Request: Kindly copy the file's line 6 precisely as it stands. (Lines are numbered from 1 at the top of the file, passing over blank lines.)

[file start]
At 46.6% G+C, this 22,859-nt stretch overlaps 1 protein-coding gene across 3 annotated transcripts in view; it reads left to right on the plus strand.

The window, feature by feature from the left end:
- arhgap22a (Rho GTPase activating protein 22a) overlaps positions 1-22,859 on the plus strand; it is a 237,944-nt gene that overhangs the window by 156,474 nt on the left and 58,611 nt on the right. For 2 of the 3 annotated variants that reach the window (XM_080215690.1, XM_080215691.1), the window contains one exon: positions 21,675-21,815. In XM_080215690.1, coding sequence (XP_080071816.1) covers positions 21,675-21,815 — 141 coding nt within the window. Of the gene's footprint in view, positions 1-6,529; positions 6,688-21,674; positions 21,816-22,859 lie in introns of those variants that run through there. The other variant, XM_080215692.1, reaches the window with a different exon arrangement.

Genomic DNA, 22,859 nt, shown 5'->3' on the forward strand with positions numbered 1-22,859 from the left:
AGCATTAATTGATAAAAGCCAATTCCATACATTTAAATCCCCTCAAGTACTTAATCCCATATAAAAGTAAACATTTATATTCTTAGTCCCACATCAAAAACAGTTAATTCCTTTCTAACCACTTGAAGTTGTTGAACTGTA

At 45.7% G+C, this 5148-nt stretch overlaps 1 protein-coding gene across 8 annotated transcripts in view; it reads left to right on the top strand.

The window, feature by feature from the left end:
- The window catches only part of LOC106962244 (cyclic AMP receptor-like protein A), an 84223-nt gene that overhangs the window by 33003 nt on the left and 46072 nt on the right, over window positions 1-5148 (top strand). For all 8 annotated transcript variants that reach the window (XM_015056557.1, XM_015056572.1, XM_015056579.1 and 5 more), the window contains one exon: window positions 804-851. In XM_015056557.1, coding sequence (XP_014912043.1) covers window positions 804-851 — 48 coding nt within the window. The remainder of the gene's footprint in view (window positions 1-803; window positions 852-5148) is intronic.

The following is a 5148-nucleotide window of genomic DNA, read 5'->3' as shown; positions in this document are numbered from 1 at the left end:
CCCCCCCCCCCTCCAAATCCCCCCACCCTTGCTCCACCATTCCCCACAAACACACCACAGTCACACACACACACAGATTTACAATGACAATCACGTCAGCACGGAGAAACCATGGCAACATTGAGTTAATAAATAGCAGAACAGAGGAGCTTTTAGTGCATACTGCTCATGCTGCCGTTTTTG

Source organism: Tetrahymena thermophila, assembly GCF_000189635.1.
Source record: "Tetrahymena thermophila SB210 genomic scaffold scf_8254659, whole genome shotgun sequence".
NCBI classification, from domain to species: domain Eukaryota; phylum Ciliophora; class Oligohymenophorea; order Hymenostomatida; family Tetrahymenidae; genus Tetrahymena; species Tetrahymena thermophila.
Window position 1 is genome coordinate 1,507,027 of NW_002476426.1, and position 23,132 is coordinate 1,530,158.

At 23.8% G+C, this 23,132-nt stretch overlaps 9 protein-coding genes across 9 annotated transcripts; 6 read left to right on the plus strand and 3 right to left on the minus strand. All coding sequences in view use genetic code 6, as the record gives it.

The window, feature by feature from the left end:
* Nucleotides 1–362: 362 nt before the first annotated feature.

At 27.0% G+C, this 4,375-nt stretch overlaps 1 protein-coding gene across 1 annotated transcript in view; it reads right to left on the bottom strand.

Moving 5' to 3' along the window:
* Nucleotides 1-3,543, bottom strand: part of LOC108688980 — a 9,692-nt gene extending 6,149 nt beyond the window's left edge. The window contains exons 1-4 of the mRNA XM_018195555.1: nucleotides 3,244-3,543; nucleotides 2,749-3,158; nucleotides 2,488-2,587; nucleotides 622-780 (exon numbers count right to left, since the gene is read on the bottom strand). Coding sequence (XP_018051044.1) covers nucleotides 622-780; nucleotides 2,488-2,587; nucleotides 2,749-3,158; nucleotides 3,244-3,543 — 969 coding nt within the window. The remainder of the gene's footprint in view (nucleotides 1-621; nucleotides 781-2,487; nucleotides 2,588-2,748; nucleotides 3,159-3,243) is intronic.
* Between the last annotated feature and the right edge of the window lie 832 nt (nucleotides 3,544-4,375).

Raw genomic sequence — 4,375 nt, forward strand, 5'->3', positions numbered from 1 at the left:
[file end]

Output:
At 45.7% G+C, this 5148-nt stretch overlaps 1 protein-coding gene across 8 annotated transcripts in view; it reads left to right on the top strand.